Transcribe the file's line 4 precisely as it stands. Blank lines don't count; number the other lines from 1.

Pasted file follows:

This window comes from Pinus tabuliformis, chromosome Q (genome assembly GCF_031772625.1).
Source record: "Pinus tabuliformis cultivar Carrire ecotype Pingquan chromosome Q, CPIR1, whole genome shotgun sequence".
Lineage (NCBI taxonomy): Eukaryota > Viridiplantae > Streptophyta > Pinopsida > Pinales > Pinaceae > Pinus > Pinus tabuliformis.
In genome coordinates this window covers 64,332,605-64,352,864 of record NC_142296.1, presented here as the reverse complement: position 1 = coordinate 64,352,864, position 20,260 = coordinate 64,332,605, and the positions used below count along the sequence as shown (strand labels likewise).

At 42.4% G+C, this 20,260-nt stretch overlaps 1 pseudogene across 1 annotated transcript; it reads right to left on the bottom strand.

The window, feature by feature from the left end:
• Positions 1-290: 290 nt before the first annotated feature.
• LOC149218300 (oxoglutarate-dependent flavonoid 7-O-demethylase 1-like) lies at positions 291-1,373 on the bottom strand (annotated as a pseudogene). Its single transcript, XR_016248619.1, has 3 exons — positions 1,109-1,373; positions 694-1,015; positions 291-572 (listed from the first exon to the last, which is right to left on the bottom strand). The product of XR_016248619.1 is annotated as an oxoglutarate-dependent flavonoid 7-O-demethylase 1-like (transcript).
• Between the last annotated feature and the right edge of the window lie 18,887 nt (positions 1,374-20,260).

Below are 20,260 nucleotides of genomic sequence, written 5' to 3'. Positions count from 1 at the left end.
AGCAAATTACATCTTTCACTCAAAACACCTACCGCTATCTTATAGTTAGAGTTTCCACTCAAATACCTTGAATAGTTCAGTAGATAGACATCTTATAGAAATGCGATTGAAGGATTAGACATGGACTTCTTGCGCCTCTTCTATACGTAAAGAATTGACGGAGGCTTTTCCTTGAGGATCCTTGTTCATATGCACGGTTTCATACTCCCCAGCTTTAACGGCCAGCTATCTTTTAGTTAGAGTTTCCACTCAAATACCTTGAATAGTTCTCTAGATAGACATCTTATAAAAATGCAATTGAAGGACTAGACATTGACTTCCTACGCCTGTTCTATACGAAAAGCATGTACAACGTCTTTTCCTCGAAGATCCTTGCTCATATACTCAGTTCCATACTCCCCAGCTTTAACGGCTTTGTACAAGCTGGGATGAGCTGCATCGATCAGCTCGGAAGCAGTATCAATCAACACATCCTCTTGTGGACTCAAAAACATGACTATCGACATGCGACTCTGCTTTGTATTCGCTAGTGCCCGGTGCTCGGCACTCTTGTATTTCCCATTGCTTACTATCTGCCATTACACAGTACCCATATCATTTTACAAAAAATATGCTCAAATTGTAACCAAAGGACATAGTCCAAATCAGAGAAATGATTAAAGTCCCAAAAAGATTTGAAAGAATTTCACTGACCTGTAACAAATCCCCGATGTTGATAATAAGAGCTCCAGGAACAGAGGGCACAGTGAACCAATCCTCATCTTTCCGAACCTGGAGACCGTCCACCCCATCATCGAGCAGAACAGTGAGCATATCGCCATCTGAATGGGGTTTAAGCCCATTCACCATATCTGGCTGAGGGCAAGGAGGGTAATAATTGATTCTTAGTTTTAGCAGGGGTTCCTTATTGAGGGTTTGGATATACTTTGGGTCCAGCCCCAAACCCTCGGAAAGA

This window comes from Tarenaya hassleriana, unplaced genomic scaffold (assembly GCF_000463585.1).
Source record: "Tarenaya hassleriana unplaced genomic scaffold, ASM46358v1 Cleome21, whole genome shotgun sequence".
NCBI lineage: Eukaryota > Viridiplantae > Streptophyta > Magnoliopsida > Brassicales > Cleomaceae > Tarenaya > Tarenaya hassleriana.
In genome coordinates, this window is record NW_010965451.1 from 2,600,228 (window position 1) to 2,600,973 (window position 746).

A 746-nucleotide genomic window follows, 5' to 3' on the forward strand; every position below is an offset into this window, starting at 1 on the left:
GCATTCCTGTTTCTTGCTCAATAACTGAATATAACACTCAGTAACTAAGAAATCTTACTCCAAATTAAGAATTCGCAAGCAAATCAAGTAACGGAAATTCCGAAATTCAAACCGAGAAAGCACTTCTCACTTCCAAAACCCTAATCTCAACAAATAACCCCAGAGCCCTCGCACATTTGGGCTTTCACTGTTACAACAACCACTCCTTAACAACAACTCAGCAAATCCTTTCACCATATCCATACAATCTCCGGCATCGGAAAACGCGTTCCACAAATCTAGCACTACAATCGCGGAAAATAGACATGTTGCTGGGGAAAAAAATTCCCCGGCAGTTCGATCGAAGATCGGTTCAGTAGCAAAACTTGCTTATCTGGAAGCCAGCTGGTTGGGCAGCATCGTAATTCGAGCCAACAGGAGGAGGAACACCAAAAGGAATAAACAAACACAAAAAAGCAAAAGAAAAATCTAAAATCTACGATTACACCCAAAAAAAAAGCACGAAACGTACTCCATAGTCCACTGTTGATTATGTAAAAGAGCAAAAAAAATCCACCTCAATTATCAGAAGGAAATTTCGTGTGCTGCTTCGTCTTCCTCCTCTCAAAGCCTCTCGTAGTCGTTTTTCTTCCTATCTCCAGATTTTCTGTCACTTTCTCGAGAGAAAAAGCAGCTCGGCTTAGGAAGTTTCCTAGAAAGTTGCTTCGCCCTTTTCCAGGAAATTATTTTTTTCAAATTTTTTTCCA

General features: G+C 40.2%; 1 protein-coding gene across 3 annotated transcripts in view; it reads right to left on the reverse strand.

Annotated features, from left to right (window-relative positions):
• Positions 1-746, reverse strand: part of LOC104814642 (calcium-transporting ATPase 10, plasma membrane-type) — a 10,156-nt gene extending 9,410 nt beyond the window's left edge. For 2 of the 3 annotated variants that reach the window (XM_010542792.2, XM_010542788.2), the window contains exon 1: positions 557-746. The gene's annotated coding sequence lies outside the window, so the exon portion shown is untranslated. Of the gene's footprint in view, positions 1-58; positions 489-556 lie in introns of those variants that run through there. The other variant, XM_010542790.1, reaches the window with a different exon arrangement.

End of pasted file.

In genome coordinates this window covers 64,332,605-64,352,864 of record NC_142296.1, presented here as the reverse complement: position 1 = coordinate 64,352,864, position 20,260 = coordinate 64,332,605, and the positions used below count along the sequence as shown (strand labels likewise).